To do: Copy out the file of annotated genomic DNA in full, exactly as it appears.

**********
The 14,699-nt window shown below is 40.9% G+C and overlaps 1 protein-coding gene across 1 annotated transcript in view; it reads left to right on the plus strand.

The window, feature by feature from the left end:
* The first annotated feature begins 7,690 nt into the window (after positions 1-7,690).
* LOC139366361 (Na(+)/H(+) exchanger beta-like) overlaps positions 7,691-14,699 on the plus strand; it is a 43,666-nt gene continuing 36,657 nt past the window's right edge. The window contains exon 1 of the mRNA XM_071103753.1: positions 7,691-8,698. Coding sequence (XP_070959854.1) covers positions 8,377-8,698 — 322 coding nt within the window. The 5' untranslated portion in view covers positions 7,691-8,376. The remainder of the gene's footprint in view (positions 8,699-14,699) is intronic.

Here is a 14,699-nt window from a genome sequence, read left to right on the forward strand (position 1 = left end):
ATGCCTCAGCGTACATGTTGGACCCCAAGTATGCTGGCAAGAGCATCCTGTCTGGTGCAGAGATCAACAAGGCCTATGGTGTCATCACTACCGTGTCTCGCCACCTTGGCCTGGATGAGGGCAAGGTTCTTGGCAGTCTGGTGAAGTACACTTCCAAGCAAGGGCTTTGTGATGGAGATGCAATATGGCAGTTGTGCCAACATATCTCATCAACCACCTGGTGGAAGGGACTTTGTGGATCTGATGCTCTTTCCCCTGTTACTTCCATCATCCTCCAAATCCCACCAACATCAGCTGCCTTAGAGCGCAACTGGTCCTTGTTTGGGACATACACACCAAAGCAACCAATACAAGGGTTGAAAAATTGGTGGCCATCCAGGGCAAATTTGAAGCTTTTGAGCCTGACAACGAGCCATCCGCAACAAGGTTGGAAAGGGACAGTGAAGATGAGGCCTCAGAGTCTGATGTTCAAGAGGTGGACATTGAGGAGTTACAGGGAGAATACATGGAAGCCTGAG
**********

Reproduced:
The 14,699-nt window shown below is 40.9% G+C and overlaps 1 protein-coding gene across 1 annotated transcript in view; it reads left to right on the plus strand.

The window, feature by feature from the left end:
* The first annotated feature begins 7,690 nt into the window (after positions 1-7,690).
* LOC139366361 (Na(+)/H(+) exchanger beta-like) overlaps positions 7,691-14,699 on the plus strand; it is a 43,666-nt gene continuing 36,657 nt past the window's right edge. The window contains exon 1 of the mRNA XM_071103753.1: positions 7,691-8,698. Coding sequence (XP_070959854.1) covers positions 8,377-8,698 — 322 coding nt within the window. The 5' untranslated portion in view covers positions 7,691-8,376. The remainder of the gene's footprint in view (positions 8,699-14,699) is intronic.

Here is a 14,699-nt window from a genome sequence, read left to right on the forward strand (position 1 = left end):
ATGCCTCAGCGTACATGTTGGACCCCAAGTATGCTGGCAAGAGCATCCTGTCTGGTGCAGAGATCAACAAGGCCTATGGTGTCATCACTACCGTGTCTCGCCACCTTGGCCTGGATGAGGGCAAGGTTCTTGGCAGTCTGGTGAAGTACACTTCCAAGCAAGGGCTTTGTGATGGAGATGCAATATGGCAGTTGTGCCAACATATCTCATCAACCACCTGGTGGAAGGGACTTTGTGGATCTGATGCTCTTTCCCCTGTTACTTCCATCATCCTCCAAATCCCACCAACATCAGCTGCCTTAGAGCGCAACTGGTCCTTGTTTGGGACATACACACCAAAGCAACCAATACAAGGGTTGAAAAATTGGTGGCCATCCAGGGCAAATTTGAAGCTTTTGAGCCTGACAACGAGCCATCCGCAACAAGGTTGGAAAGGGACAGTGAAGATGAGGCCTCAGAGTCTGATGTTCAAGAGGTGGACATTGAGGAGTTACAGGGAGAATACATGGAAGCCTGAG